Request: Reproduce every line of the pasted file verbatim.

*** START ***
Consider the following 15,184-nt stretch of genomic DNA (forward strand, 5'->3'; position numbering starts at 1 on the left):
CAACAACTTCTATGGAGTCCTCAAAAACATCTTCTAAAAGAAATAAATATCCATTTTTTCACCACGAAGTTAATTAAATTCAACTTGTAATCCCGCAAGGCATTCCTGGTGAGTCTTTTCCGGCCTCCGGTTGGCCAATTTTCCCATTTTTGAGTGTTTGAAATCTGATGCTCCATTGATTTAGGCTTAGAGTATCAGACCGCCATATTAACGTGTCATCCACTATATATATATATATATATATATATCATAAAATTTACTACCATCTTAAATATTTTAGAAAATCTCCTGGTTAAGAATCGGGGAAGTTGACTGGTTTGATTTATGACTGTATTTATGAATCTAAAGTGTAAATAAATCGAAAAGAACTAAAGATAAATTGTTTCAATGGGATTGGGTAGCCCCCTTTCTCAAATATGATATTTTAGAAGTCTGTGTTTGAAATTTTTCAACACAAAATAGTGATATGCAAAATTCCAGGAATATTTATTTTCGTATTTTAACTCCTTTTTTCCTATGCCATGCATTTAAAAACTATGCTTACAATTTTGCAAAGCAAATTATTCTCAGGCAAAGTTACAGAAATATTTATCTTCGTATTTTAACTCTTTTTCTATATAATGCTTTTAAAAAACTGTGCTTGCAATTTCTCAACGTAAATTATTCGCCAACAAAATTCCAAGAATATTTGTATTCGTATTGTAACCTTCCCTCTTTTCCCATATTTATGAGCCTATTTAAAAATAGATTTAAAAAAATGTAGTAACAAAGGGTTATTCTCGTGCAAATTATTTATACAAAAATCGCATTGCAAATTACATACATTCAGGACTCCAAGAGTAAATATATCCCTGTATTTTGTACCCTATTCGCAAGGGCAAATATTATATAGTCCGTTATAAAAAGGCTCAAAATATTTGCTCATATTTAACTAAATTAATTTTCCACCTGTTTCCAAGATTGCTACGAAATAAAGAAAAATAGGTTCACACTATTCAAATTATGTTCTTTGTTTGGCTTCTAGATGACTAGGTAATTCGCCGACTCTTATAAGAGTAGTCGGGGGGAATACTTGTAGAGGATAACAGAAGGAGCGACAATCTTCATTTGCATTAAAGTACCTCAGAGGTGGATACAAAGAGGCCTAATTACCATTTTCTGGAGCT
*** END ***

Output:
Consider the following 15,184-nt stretch of genomic DNA (forward strand, 5'->3'; position numbering starts at 1 on the left):
CAACAACTTCTATGGAGTCCTCAAAAACATCTTCTAAAAGAAATAAATATCCATTTTTTCACCACGAAGTTAATTAAATTCAACTTGTAATCCCGCAAGGCATTCCTGGTGAGTCTTTTCCGGCCTCCGGTTGGCCAATTTTCCCATTTTTGAGTGTTTGAAATCTGATGCTCCATTGATTTAGGCTTAGAGTATCAGACCGCCATATTAACGTGTCATCCACTATATATATATATATATATATATATCATAAAATTTACTACCATCTTAAATATTTTAGAAAATCTCCTGGTTAAGAATCGGGGAAGTTGACTGGTTTGATTTATGACTGTATTTATGAATCTAAAGTGTAAATAAATCGAAAAGAACTAAAGATAAATTGTTTCAATGGGATTGGGTAGCCCCCTTTCTCAAATATGATATTTTAGAAGTCTGTGTTTGAAATTTTTCAACACAAAATAGTGATATGCAAAATTCCAGGAATATTTATTTTCGTATTTTAACTCCTTTTTTCCTATGCCATGCATTTAAAAACTATGCTTACAATTTTGCAAAGCAAATTATTCTCAGGCAAAGTTACAGAAATATTTATCTTCGTATTTTAACTCTTTTTCTATATAATGCTTTTAAAAAACTGTGCTTGCAATTTCTCAACGTAAATTATTCGCCAACAAAATTCCAAGAATATTTGTATTCGTATTGTAACCTTCCCTCTTTTCCCATATTTATGAGCCTATTTAAAAATAGATTTAAAAAAATGTAGTAACAAAGGGTTATTCTCGTGCAAATTATTTATACAAAAATCGCATTGCAAATTACATACATTCAGGACTCCAAGAGTAAATATATCCCTGTATTTTGTACCCTATTCGCAAGGGCAAATATTATATAGTCCGTTATAAAAAGGCTCAAAATATTTGCTCATATTTAACTAAATTAATTTTCCACCTGTTTCCAAGATTGCTACGAAATAAAGAAAAATAGGTTCACACTATTCAAATTATGTTCTTTGTTTGGCTTCTAGATGACTAGGTAATTCGCCGACTCTTATAAGAGTAGTCGGGGGGAATACTTGTAGAGGATAACAGAAGGAGCGACAATCTTCATTTGCATTAAAGTACCTCAGAGGTGGATACAAAGAGGCCTAATTACCATTTTCTGGAGCT